Priestley: Yeah. I really do.I feel as though it's a chicken-and-egg scenario. I think that women's participation in sports was upeven before a lot of the marketing campaigns targeted women. If you look in 2013, Nike saw their women's segment grow 12%, which outpaced that overalltop line growth of 9%. Obviously, interest was there. Butwhat I love is this anecdoteabout McKenna Peterson,who was 12 years old at the time in 2014. She wrote a letter toDick's Sporting Goods. She'dreceived the company's basketball catalog,she was really into basketball.I would urge people to go and look at this letter, because it's a fantasticexample of truth and honesty that only children can really master. She said, "There are no girls in the catalog. Oh wait, sorry, there is a girl in the catalog on page 6, sitting in the stands." So, her outrage fueled this bigsocial media response and market researchers really tried to hone in on this aspect,they sensed that there was something here. TheNew York Yankees actually sellmore women's apparel than men's apparel. So,people started to notice these things. And marketers came back, and they said that the current ads don't appeal to women because they're not real enough. They showedextremely talented, muscle-cladathletes, and women couldn't really identify with that message, and they couldn't really find a space for themselves within the industry.
So, I would say, to me, two marketing campaigns that really signaled a turning point in the industry, if you look mid-2014,Under Armour came out with the I Will What I Want campaign.Kevin Plank called it the most expansive global women's marketing campaign to date, and it really was. The campaign featuredfemale athletestalking about momentsthat they had received negativity in their career. And that really resonated with a lot of women.You had, like, Misty Copelandtalking about a rejection letter that she had received, things like that. 2015, Nike responded, launching its Better for It campaign, which is the largest women's campaign ever to date. It featured inner dialogue of women. So, you had a women stuck behind a row of models, in a spinning class, a runner through a half-marathon, a yogi unsure of what to do, feeling awkward. And this had tremendous success. Their YouTube inner thoughts compilation video actually received 8.5 million views on their channel on YouTube. So, it was a really fantastic response to all of those.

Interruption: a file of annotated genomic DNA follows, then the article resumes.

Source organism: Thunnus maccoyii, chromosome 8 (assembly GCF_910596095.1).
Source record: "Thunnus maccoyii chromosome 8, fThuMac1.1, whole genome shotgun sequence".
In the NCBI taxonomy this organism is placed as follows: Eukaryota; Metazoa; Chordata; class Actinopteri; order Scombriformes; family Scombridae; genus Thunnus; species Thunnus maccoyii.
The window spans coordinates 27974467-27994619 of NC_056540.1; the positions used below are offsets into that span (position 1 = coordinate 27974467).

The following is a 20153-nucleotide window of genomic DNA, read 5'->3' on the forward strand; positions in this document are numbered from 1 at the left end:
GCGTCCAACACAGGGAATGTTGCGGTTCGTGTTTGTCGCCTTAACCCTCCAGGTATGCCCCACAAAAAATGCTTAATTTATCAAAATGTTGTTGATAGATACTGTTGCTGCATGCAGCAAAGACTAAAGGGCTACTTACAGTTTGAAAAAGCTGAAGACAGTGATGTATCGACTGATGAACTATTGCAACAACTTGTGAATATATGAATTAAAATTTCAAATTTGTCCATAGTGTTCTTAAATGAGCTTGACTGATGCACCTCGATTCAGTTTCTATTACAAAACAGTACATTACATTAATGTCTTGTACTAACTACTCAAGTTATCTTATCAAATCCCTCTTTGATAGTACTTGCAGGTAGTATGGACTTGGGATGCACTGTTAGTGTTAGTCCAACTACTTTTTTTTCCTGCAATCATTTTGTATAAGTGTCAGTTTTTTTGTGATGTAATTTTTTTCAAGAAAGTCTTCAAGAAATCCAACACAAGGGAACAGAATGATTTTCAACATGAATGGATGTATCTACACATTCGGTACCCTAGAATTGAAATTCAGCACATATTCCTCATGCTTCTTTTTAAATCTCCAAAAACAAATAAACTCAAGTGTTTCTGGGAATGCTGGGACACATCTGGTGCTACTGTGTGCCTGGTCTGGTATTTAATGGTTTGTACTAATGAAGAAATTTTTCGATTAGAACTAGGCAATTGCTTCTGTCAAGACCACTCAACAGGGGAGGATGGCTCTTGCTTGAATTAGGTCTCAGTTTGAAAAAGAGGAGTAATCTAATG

Shen: Yeah. These two campaigns, it seems like they did it the right way,in terms of captivating that interest from that segment. That letter is justreally funny, if you think about it. Now, I can see,I'm sure foreven a company like Dick's Sporting Goods,seeing how that segment is growing for them within their activewear sales, kicking themselves, like, "Weprobably should have noticed this even sooner. We didn't need this 12 year old to tell us that."
Priestley: [laughs] I love the 12 year old blindsiding the industry. Obviously, to some extent,I feel like it's been blown out of proportion. But it really was a turning point. I feel like a lot ofthe marketers are actually responsiblefor some of the insight that we have gainedinto the female segment of the market.
Shen: Absolutely.So,as we often do during the latter half of the show,getting into some of the numbers for the publicly traded companies that are dabbling in this market. Can yougive us some examples of how certain players have benefited from the surge that we've seen with women's activewear in this segment?
Priestley: Sure. Nike's global sales of its women's business has grown 26% between 2013 and 2015. It's up from $4.5 billion to $5.7 billion. They don't actually break out women's contributions, so that's the last time we can see that. But what we do know is that they currently earn around $5 billion annually, but they expect it to contribute 40% of their revenue over the next five years.
Shen: And that's just from what they see as the women's segment.
Priestley: Absolutely. It's a hugecontributing factor anddefinitely an audience they're going to want to court going forward. Kevin Plank, theCEO of Under Armour, said in the company's last earnings call that women's wear is approaching a $1 billion business for the company. Toput that into some context for you, the total apparel sales in 2015 -- that's the clothing and sportswear -- was $2.8 billion for men, women and children. So, you're looking at a huge contribution, again. Andif you look to some of the more pure play, like,Lululemon is much more of a lifestyle brand,that's how we would describe it, they've had 20% growth in sales over the last five years. Reallyphenomenalsales performance from thesecompanies that are concentratedmostly on the female market.